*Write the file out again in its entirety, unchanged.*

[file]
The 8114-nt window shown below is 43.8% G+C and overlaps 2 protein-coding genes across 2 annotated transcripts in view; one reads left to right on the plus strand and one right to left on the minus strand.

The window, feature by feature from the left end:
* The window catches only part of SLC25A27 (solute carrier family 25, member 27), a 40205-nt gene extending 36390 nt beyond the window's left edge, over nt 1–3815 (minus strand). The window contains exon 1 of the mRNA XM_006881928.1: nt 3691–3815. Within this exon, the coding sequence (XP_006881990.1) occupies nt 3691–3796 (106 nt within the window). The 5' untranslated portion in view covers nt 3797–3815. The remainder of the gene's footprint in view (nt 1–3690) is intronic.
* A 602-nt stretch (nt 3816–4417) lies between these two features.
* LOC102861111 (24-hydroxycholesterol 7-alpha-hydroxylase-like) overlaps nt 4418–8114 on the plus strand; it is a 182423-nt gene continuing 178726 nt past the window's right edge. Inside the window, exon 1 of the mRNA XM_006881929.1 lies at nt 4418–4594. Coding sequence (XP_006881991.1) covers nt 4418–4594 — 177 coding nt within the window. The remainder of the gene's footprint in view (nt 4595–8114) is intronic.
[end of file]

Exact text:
The 8114-nt window shown below is 43.8% G+C and overlaps 2 protein-coding genes across 2 annotated transcripts in view; one reads left to right on the plus strand and one right to left on the minus strand.

The window, feature by feature from the left end:
* The window catches only part of SLC25A27 (solute carrier family 25, member 27), a 40205-nt gene extending 36390 nt beyond the window's left edge, over nt 1–3815 (minus strand). The window contains exon 1 of the mRNA XM_006881928.1: nt 3691–3815. Within this exon, the coding sequence (XP_006881990.1) occupies nt 3691–3796 (106 nt within the window). The 5' untranslated portion in view covers nt 3797–3815. The remainder of the gene's footprint in view (nt 1–3690) is intronic.
* A 602-nt stretch (nt 3816–4417) lies between these two features.
* LOC102861111 (24-hydroxycholesterol 7-alpha-hydroxylase-like) overlaps nt 4418–8114 on the plus strand; it is a 182423-nt gene continuing 178726 nt past the window's right edge. Inside the window, exon 1 of the mRNA XM_006881929.1 lies at nt 4418–4594. Coding sequence (XP_006881991.1) covers nt 4418–4594 — 177 coding nt within the window. The remainder of the gene's footprint in view (nt 4595–8114) is intronic.